Nearly two years ago today, I realised that while working as a Divemaster, I may have contributed to coral damage and other harm because I had not been taught how to manage divers in an environmentally-conscious way. I had allowed guests with questionable buoyancy skills to choose dives near delicate reefs and had seen a 100+ year-old turtle (Brian, of Flynn reef) woken with harsh lights. I was horrified and became committed to making sure all dive professionals are aware of how to reduce their impact and that of their guests.

Brian’s distant cousin

Brian’s distant cousin

This realisation became an idea for a course which would teach dive professionals how to mitigate damage to the marine environment. I soon became involved with Reef-World, who were already working on exactly that idea. With the invaluable resources and guidance from the Reef-World team, this internship allows me to continue developing and promoting the course in a way I never thought possible. I am so excited to see it go live and start making a positive impact.

For the first few weeks, I’ve been coming to terms with new systems, rebuilding my relationship with Dropbox (internet speeds in rural Cumbria aren’t forgiving) and arranging Skype meetings. I’m focusing on finishing the development stage of the course before it is tested externally. It is amazing to see it come to life and I cannot wait to see what the first students think. I’ve been patiently waiting for the testing stage to show it to EVERYONE I know. There won’t be a neighbour or their dog who hasn’t seen it when I’m done.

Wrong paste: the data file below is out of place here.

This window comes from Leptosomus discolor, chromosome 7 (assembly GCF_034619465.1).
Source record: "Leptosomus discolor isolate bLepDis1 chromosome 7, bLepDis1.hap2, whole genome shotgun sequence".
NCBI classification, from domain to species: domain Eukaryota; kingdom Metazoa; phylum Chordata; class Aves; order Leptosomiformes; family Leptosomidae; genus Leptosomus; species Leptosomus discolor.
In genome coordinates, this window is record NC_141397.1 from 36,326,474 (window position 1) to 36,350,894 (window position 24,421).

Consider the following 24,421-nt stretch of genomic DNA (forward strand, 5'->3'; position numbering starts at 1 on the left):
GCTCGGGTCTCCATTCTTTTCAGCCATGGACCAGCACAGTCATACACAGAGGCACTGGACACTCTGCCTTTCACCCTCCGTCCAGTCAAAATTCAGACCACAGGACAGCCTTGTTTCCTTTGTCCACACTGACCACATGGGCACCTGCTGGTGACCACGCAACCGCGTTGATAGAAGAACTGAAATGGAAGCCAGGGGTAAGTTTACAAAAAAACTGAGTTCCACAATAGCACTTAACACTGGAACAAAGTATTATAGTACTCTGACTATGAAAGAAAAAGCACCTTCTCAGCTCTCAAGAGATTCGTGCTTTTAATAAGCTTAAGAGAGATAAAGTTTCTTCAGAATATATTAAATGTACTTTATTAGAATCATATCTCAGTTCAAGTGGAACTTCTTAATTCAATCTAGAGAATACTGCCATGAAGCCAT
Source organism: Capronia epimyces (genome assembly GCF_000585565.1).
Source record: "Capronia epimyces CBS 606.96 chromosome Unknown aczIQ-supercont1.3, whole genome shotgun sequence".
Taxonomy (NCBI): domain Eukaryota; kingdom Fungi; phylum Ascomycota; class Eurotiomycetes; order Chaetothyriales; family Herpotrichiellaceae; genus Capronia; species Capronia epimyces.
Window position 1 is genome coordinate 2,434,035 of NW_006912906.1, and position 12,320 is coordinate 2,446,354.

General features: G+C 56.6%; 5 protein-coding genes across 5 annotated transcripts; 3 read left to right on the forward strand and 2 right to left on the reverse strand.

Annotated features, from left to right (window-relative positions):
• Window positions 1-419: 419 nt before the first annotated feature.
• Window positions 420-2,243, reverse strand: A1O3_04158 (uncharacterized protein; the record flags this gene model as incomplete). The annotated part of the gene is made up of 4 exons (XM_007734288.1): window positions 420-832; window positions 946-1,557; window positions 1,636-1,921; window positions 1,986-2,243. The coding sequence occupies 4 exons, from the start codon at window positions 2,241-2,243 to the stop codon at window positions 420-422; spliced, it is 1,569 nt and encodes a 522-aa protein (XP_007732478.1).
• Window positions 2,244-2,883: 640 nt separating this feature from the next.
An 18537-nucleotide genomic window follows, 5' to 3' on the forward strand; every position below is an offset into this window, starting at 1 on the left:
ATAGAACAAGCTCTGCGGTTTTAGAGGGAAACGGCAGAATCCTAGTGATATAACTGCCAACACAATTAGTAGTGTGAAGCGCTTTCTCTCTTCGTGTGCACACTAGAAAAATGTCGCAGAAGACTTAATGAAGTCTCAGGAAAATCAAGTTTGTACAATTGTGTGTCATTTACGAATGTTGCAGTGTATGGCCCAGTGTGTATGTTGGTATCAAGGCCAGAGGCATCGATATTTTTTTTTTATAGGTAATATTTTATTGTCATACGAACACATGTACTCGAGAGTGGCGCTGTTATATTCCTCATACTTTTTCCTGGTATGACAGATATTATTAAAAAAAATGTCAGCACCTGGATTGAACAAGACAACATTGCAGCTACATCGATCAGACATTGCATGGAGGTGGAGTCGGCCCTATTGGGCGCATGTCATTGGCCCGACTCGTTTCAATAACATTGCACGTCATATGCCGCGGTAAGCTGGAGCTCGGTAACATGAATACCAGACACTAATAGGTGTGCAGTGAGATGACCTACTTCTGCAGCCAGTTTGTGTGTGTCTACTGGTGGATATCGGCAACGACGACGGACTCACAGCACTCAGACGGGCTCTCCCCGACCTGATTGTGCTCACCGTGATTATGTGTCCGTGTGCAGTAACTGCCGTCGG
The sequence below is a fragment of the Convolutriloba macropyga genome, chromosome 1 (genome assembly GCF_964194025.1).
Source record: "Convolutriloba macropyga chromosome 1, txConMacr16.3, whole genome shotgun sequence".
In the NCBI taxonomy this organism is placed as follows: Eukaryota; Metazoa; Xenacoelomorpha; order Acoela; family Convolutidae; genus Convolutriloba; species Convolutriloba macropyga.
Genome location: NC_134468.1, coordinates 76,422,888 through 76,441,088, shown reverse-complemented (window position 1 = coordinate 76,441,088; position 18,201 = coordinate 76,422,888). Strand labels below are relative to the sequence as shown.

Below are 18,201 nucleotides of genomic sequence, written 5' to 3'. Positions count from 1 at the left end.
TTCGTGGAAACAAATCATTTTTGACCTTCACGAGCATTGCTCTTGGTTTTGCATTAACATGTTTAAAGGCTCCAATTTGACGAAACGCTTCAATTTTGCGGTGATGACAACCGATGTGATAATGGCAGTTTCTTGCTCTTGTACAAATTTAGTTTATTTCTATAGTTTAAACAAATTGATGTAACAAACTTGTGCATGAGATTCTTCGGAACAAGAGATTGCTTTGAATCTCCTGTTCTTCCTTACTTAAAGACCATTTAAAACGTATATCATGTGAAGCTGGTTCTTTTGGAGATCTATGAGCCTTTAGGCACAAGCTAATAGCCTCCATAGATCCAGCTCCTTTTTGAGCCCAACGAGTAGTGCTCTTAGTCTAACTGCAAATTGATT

As my internship is remote, I am not only learning subject-specific skills but also how to work in a remote team. It has taken time to get used to online management programs and coordinating different time zones but, overall, I’m so impressed with how well it works. We now have the opportunity to connect across continents to solve problems together and it’s so inspiring. Due to an injury, I was unable to travel to the Philippines but, thanks to technology, we’re getting to a point where you don’t have to be able to haul around tanks, pass Divemaster swim tests or fend off Dengue to contribute to marine conservation.

With increasingly serious threats, we need to act if we are to protect the precious marine environment.  I am so excited and grateful to be part of that action, helping to protect reefs over six thousand miles away with my morning coffee.